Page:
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The Real 'Rent'

[whitespace] Dark End of the Street
Shot for Shot: HBO's 'The Dark End of the Street' captures the daily horrors and fatalistic camaraderie of San Francisco's heroin addicts.

Director Steven Okazaki documents young SF junkies

By Michelle Goldberg

The culture of san francisco is, at best, ambivalent about heroin. The city's romance with drug lore thrives--witness the rapturous reception of Rent--while its hostility toward smack-addicted street kids keeps mounting. In Black Tar Heroin: The Dark End of the Street, a documentary set to air on HBO on April 14, Oscar-winning director Steven Okazaki humanizes the kids we see every day passed out in doorways, huddled on sidewalks or begging for change on Haight Street. Okazaki followed five young addicts for three years as they struggled in a world of prostitution, dealing and SRO hotels. It's harrowing and graphic--there are endless shots of kids shooting up in their thighs and necks and between their toes, hustling on Polk and Capp streets and nodding in rancid rooms with blood-spattered walls. But the movie was also made with real compassion and respect for its desperate subjects, neither romanticizing nor condescending to them. They come across mostly as smart, funny, incredibly fucked-up kids who through a crazy combination of reckless youthful curiosity and self-destructive impulses have found themselves locked into the dark side of the city.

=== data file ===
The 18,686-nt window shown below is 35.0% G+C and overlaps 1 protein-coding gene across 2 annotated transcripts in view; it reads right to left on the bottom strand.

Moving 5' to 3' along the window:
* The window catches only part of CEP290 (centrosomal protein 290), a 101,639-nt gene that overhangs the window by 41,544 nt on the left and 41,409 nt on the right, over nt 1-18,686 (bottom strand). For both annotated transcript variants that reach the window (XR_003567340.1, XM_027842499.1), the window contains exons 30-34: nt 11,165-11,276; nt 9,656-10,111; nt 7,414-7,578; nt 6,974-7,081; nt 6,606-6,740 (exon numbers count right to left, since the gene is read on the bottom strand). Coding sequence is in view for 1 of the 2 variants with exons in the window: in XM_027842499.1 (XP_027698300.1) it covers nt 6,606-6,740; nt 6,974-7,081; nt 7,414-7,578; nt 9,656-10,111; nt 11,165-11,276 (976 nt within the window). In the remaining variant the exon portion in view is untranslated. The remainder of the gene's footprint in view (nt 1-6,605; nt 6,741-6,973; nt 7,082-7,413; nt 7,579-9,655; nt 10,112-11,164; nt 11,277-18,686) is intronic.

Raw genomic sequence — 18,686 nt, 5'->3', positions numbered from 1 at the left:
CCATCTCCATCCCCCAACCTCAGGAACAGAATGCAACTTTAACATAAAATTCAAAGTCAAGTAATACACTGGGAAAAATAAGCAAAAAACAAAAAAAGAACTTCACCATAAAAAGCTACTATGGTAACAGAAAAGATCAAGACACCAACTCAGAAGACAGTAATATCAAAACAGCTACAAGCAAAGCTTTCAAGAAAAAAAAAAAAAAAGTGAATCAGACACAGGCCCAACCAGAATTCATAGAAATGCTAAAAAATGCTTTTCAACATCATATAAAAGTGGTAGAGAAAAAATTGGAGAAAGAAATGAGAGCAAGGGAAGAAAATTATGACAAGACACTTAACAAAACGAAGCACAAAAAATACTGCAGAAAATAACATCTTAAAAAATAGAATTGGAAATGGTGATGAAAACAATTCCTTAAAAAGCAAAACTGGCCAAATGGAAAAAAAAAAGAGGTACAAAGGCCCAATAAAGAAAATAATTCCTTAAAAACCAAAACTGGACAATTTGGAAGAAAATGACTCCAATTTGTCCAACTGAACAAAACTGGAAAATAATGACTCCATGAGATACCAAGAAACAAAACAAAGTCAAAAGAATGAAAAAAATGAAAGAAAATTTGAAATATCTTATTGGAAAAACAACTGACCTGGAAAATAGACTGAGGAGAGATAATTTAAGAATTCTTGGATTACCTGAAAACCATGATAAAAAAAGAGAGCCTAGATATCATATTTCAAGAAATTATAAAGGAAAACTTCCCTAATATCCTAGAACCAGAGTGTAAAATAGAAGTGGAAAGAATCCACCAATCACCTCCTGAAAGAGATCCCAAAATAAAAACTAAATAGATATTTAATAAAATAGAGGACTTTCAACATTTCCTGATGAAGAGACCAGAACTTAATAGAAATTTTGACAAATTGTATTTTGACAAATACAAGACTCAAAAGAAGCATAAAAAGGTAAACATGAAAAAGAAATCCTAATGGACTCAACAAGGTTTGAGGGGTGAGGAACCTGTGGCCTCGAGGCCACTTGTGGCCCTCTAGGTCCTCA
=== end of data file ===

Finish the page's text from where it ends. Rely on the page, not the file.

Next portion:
Me: How did you go about getting the kids to trust you?

Okazaki: I was working on another project about HIV-positive young adults in San Francisco, and I met up with a needle exchange that was specifically for young people. The first day I was out there one of the kids was reading One Flew Over the Cuckoo's Nest. Another kid noticed it, and there was a little literary discussion. They were talking about William Burroughs and Arthur Rimbaud. It just seemed not to be your typical drug addict conversation. I decided to make a film about heroin at that point, but there was a lot of media taking advantage of the kids--the film crews would come in at Christmas or Thanksgiving, and often they'd pay the kids to shoot up. There wasn't a lot of respect for the media, and I decided not to jump in. I just hung out and volunteered at the needle exchange for about six months, passing out muffins and stuff like that.

Me: Why did they participate? Especially Tracy--she has a previous conviction, and yet she's dealing heroin onscreen. That could get her in a lot of trouble.

Okazaki: What they generally said was they wanted to be an example for other kids. This was their one altruistic act. On the other hand, they also thought it would be cool to have a film crew following them around. For the first couple months we'd be walking down the street, and their friends would say, 'Hey, you movie star,' and they liked that. But once we were inside their hotel rooms they dropped the self-consciousness.

I don't think any of the kids worried about the police. They would get busted off and on, but really, the police were rarely a presence. The kids shoot up fairly openly--we filmed in the alley next to the Galaxy Theater in broad daylight. There's not a lot of policing of prostitutes, particularly the boys, and they're often really young. The youngest person in the film is 18 for legal reasons, but there were plenty of 14-, 15-, 16-year-old drug addicts and prostitutes.

Me: Were you ever tempted to intervene?